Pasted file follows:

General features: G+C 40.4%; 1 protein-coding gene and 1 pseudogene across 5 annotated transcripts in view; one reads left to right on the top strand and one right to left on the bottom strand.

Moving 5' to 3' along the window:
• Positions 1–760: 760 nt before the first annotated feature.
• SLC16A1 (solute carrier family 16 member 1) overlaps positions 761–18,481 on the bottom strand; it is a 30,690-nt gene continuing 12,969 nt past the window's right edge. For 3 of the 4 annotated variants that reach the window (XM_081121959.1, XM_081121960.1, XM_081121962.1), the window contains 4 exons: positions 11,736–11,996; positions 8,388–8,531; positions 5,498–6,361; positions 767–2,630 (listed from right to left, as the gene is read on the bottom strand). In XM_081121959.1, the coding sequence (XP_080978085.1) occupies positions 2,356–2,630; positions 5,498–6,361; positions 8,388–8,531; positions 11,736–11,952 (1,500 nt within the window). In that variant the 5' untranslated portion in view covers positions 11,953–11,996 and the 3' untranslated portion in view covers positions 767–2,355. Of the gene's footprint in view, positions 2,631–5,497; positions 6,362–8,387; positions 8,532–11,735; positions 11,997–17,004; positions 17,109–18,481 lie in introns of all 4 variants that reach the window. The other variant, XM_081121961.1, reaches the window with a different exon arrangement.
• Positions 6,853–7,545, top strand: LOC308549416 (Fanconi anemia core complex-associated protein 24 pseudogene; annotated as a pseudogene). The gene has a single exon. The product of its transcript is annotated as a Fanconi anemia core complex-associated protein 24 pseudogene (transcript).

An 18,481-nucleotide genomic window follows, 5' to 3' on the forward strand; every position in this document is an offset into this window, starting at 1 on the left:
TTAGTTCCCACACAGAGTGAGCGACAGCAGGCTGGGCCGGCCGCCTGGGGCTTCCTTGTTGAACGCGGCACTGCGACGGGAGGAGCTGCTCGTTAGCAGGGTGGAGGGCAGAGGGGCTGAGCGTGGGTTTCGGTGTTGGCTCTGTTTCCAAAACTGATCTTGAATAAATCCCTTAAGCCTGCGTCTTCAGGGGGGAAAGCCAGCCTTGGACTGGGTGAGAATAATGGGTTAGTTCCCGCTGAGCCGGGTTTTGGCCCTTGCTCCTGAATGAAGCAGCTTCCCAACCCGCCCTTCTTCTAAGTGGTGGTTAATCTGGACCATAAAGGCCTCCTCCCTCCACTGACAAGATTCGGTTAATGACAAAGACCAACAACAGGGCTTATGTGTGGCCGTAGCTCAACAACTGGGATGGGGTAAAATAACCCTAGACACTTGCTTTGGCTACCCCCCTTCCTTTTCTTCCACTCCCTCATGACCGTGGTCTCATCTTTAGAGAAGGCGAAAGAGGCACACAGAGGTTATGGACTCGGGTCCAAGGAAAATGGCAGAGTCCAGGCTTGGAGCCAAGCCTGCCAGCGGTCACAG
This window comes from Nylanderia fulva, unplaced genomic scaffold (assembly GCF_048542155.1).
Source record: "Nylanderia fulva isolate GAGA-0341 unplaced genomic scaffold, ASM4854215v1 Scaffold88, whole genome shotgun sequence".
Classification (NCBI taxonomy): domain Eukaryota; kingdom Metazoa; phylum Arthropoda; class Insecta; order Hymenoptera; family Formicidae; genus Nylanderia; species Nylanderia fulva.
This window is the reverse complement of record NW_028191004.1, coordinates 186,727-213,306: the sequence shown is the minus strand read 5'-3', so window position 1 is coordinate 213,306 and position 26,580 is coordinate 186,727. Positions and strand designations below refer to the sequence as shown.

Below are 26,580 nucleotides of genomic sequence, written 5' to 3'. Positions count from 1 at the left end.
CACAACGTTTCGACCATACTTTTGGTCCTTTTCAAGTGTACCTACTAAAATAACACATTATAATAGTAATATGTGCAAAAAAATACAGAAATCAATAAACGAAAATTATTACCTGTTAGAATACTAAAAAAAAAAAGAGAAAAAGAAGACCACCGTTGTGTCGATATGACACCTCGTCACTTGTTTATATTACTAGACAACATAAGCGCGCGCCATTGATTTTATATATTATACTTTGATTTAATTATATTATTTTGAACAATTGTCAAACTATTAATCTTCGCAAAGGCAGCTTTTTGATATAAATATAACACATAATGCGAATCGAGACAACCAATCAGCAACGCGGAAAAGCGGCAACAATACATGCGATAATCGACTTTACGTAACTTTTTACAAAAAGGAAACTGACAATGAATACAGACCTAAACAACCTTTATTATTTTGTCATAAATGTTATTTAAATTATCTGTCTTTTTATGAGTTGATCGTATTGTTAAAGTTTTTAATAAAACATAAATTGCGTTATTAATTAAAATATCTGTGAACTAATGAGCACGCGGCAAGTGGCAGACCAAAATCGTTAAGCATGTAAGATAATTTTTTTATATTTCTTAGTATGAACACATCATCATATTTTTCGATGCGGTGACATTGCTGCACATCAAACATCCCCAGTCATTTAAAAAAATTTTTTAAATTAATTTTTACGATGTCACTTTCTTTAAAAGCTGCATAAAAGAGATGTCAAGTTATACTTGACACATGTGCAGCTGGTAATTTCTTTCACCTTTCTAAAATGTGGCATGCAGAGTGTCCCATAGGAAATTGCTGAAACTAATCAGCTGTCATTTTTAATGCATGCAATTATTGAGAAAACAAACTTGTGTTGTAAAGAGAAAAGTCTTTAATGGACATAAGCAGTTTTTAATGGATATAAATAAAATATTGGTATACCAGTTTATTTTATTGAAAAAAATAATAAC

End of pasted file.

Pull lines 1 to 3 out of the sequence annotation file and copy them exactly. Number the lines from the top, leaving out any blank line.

General features: G+C 40.4%; 1 protein-coding gene and 1 pseudogene across 5 annotated transcripts in view; one reads left to right on the top strand and one right to left on the bottom strand.

Moving 5' to 3' along the window:
• Positions 1–760: 760 nt before the first annotated feature.